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Date
04 Dec 2020
Location
Virtual, Hong Kong Time (GMT+8)
Educating women to advance society: In partnership with J.P. Morgan Private Bank’s Philanthropic Insights series

How has the COVID-19 pandemic impacted the education of women and girls?

The Yidan Prize Foundation was proud to partner with the J.P. Morgan Private Bank for one of their Philanthropic Insights series on 4 December 2020. The event featured an online discussion with the Yidan Prize for Education Development Laureates for 2020 from CAMFED (Campaign for Female Education), which supports some of the most excluded girls in sub-Saharan Africa to go to school, learn, thrive, and lead change for their families and communities.

The session brought together Ms Angeline Murimirwa, Executive Director-Africa (live from Zimbabwe) and Lucy Lake, Chief Executive Officer (live from the United Kingdom), both from CAMFED. The session was also joined by one of our Judges in the Yidan Prize for Education Development Panel, Mr Ruben Vardanyan (live from Russia). The conversation was moderated from Hong Kong by Jean Sung, Head of the Asia Philanthropy Center at J.P. Morgan.

Below are the highlights of the discussion.

Education

“Education will be the main driver of the 21st century,” says Ruben Vardanyan, Armenian-Russian social entrepreneur, impact investor, and venture philanthropist, who is a judge of the Yidan Prize for Education Development.

“Creativity is becoming a key success factor not only for technological companies, but for entire societies.”

Opportunity

By educating girls it is possible to achieve remarkable gains in health and reduced infant mortality rates.

“It opens up individual choices and opportunities and it also makes huge economic sense,” says Angeline Murimirwa, who would not have been able to complete her secondary education without the financial and social support provided by CAMFED.

“Some countries lose more than $1 billion a year by failing to educate girls at the same level as boys,” she says.

Covid

“Never has this combination of financial and social support been more crucial in keeping girls in school than during this COVID pandemic, when so much is at stake,” says Angeline Murimirwa.

“Eleven million. That’s the number of girls who might not return to school this year due to COVID-19’s unprecedented education disruption,” explains Jean Sung. “This alarming number not only threatens decades of progress made towards gender equality, but it also puts girls around the world at risk of adolescent pregnancy, early or forced marriage, and violence.”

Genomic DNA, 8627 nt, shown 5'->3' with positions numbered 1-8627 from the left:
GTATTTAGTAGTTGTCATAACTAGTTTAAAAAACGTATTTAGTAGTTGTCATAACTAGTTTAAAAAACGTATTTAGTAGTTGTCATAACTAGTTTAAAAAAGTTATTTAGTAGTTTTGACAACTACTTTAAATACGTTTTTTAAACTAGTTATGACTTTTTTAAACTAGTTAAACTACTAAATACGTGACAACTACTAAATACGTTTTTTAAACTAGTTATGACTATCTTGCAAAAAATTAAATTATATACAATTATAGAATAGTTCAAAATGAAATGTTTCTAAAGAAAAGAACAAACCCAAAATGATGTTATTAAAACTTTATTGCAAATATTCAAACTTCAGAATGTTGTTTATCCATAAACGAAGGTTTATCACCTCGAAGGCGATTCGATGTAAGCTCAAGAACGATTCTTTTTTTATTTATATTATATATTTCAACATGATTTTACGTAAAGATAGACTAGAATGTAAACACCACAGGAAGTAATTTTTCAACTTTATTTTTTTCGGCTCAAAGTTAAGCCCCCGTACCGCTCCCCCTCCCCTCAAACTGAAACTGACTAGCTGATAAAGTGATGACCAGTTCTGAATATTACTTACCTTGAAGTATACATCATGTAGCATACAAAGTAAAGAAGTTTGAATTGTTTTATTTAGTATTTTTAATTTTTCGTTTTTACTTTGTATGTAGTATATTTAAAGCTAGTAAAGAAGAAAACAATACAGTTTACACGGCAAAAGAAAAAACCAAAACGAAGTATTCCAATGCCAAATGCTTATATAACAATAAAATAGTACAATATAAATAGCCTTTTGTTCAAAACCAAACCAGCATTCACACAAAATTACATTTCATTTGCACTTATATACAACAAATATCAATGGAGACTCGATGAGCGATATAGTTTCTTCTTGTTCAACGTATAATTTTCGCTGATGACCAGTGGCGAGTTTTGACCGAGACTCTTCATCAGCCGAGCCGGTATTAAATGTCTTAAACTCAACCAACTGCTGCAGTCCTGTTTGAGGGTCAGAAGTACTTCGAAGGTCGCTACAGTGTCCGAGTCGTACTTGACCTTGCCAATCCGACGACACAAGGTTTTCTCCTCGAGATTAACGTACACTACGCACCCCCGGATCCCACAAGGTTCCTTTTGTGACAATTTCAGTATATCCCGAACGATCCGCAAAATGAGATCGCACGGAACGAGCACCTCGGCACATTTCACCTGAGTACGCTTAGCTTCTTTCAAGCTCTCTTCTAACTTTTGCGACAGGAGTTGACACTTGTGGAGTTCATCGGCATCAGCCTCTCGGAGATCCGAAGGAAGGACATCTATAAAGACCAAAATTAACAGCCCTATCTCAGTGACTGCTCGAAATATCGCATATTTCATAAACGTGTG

Investing in millions of future leaders

CAMFED CEO Lucy Lake explains the significance of her organization’s recognition in 2020:
“The Yidan prize really opens up a new chapter for us as an organization, because it will enable us to work with partners in their council of luminaries, which are part of the Yidan community, to really be able to explore now how components of our model can be replicated more widely, and how we can deal with some of the issues of exclusion, inequality, low learning outcomes, and low transition to work — universal challenges that marginalized children face.”

Angeline Murimirwa explains that CAMFED’s collective efforts “have already supported more than 4.1 million children to go to school across Ghana, Malawi, Tanzania, Zambia, and Zimbabwe, and more than seven million students have benefited from an improved educational environment.”
“Together, we multiply the number of girls in school and accelerate their transition to livelihoods and leadership.”

Role models and multipliers

“There were no visible role models of educated young women in those communities, and a real sense of isolation,” explains CAMFED CEO Lucy Lake.

“So what we did was bring those young women, the first young women to have completed school with CAMFED’s support, to bring them together and enable them to be empowered by their shared experience in finding solutions to the next steps. Each member of our alumni association is, in turn, supporting three other girls to go to school. So it really is multiplying the investment that has been made in their education.”

In addition to the featured highlights video, you may find the cost effectiveness report on CAMFED’s program from the Research for Equitable Access and Learning (REAL) Centre, University of Cambridge by clicking the “Resources” tab below.

Resources